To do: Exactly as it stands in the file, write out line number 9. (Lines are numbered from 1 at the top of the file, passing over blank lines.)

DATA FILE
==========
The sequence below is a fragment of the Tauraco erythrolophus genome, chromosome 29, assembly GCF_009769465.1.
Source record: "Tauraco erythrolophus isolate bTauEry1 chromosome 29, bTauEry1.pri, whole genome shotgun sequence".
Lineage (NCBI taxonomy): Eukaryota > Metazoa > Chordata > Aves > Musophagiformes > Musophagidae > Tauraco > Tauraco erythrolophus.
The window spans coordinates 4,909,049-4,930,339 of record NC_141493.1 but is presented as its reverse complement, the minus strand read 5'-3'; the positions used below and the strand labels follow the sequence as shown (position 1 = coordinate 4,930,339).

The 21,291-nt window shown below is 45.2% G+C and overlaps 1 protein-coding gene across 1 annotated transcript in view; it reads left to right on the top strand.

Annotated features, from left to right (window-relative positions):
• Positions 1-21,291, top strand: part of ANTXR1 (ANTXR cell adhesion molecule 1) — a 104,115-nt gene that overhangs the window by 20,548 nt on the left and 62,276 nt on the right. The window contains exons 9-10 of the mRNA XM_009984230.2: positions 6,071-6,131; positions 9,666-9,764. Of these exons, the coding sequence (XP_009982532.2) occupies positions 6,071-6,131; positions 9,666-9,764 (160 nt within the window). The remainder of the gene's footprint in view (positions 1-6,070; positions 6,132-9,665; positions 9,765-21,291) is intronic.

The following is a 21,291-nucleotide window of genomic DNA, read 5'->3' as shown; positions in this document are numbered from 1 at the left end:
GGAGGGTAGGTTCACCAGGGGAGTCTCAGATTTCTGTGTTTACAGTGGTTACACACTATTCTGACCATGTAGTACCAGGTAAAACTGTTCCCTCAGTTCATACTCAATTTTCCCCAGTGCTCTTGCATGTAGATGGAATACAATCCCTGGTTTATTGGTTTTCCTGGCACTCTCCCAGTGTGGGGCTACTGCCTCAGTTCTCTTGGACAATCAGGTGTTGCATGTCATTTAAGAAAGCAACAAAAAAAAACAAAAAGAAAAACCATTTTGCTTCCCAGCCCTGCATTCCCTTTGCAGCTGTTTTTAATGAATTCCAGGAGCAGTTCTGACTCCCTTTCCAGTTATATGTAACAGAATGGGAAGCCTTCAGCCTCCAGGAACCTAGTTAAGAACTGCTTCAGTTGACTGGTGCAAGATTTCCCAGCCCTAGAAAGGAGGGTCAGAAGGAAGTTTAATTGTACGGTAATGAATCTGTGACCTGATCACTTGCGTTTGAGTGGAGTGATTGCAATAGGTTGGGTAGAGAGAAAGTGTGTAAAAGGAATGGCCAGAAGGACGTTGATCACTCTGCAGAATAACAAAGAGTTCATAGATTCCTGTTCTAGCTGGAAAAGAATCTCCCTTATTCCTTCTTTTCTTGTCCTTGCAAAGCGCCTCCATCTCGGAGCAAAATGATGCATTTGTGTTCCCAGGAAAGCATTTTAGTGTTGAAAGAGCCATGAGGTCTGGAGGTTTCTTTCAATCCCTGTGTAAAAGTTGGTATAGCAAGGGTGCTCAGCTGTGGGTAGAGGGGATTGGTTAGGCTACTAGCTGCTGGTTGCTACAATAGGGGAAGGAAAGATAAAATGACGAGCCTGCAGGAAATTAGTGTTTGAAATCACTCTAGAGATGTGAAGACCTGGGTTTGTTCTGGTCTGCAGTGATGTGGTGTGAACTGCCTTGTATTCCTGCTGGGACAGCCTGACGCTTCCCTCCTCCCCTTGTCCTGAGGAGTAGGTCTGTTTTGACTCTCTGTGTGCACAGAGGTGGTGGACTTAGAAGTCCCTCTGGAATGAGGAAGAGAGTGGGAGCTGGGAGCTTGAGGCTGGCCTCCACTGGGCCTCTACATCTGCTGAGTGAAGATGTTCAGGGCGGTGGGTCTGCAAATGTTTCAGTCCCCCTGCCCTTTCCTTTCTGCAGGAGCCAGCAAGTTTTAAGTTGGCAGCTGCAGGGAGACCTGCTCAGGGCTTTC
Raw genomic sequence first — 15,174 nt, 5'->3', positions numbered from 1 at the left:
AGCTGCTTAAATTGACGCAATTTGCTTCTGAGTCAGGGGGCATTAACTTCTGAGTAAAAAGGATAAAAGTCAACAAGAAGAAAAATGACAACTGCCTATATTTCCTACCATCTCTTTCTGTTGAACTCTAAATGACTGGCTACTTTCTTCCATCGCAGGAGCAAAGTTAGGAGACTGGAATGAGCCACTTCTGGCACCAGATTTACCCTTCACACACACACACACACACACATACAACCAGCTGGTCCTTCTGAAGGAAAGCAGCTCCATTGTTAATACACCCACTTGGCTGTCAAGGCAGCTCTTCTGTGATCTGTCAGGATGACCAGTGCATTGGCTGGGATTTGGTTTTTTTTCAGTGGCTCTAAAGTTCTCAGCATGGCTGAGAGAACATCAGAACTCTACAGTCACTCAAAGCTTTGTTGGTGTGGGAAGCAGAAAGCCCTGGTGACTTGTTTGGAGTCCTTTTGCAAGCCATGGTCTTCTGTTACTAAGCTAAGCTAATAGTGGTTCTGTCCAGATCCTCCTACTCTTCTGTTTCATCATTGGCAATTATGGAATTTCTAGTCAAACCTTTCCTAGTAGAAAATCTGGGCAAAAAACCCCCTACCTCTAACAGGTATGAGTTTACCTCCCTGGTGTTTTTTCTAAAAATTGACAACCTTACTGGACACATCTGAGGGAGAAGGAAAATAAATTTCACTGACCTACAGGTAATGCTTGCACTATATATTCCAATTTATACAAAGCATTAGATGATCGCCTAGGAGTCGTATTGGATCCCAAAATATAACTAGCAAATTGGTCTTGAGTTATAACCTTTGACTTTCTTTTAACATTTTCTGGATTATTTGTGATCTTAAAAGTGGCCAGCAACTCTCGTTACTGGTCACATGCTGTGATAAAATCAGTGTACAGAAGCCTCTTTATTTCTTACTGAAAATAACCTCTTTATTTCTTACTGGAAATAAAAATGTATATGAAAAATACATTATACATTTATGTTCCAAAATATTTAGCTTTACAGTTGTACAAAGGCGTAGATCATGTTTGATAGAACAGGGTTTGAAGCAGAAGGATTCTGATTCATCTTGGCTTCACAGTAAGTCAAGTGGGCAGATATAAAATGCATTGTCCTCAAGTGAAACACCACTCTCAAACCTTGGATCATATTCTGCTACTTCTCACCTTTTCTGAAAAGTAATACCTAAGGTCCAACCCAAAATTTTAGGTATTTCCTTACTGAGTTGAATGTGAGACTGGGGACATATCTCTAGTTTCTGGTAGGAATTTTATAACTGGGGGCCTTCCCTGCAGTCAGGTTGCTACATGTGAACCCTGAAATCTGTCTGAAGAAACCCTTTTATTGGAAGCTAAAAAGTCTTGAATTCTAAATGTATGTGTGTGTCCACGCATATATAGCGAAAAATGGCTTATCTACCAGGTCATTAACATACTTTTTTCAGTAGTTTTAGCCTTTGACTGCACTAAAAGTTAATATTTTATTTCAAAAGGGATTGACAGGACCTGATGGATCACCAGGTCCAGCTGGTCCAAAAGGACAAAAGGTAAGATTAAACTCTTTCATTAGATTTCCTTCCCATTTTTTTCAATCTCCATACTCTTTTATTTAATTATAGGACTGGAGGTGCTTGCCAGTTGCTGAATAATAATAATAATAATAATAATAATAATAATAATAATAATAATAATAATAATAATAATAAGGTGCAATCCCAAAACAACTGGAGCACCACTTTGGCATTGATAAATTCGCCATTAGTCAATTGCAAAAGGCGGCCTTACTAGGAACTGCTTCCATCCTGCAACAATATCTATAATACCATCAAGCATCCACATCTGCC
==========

GGAGGGTAGGTTCACCAGGGGAGTCTCAGATTTCTGTGTTTACAGTGGTTACACACTATTCTGACCATGTAGTACCAGGTAAAACTGTTCCCTCAGTTCATACTCAATTTTCCCCAGTGCTCTTGCATGTAGATGGAATACAATCCCTGGTTTATTGGTTTTCCTGGCACTCTCCCAGTGTGGGGCTACTGCCTCAGTTCTCTTGGACAATCAGGTGTTGCATGTCATTTAAGAAAGCAACAAAAAAAAACAAAAAGAAAAACCATTTTGCTTCCCAGCCCTGCATTCCCTTTGCAGCTGTTTTTAATGAATTCCAGGAGCAGTTCTGACTCCCTTTCCAGTTATATGTAACAGAATGGGAAGCCTTCAGCCTCCAGGAACCTAGTTAAGAACTGCTTCAGTTGACTGGTGCAAGATTTCCCAGCCCTAGAAAGGAGGGTCAGAAGGAAGTTTAATTGTACGGTAATGAATCTGTGACCTGATCACTTGCGTTTGAGTGGAGTGATTGCAATAGGTTGGGTAGAGAGAAAGTGTGTAAAAGGAATGGCCAGAAGGACGTTGATCACTCTGCAGAATAACAAAGAGTTCATAGATTCCTGTTCTAGCTGGAAAAGAATCTCCCTTATTCCTTCTTTTCTTGTCCTTGCAAAGCGCCTCCATCTCGGAGCAAAATGATGCATTTGTGTTCCCAGGAAAGCATTTTAGTGTTGAAAGAGCCATGAGGTCTGGAGGTTTCTTTCAATCCCTGTGTAAAAGTTGGTATAGCAAGGGTGCTCAGCTGTGGGTAGAGGGGATTGGTTAGGCTACTAGCTGCTGGTTGCTACAATAGGGGAAGGAAAGATAAAATGACGAGCCTGCAGGAAATTAGTGTTTGAAATCACTCTAGAGATGTGAAGACCTGGGTTTGTTCTGGTCTGCAGTGATGTGGTGTGAACTGCCTTGTATTCCTGCTGGGACAGCCTGACGCTTCCCTCCTCCCCTTGTCCTGAGGAGTAGGTCTGTTTTGACTCTCTGTGTGCACAGAGGTGGTGGACTTAGAAGTCCCTCTGGAATGAGGAAGAGAGTGGGAGCTGGGAGCTTGAGGCTGGCCTCCACTGGGCCTCTACATCTGCTGAGTGAAGATGTTCAGGGCGGTGGGTCTGCAAATGTTTCAGTCCCCCTGCCCTTTCCTTTCTGCAGGAGCCAGCAAGTTTTAAGTTGGCAGCTGCAGGGAGACCTGCTCAGGGCTTTC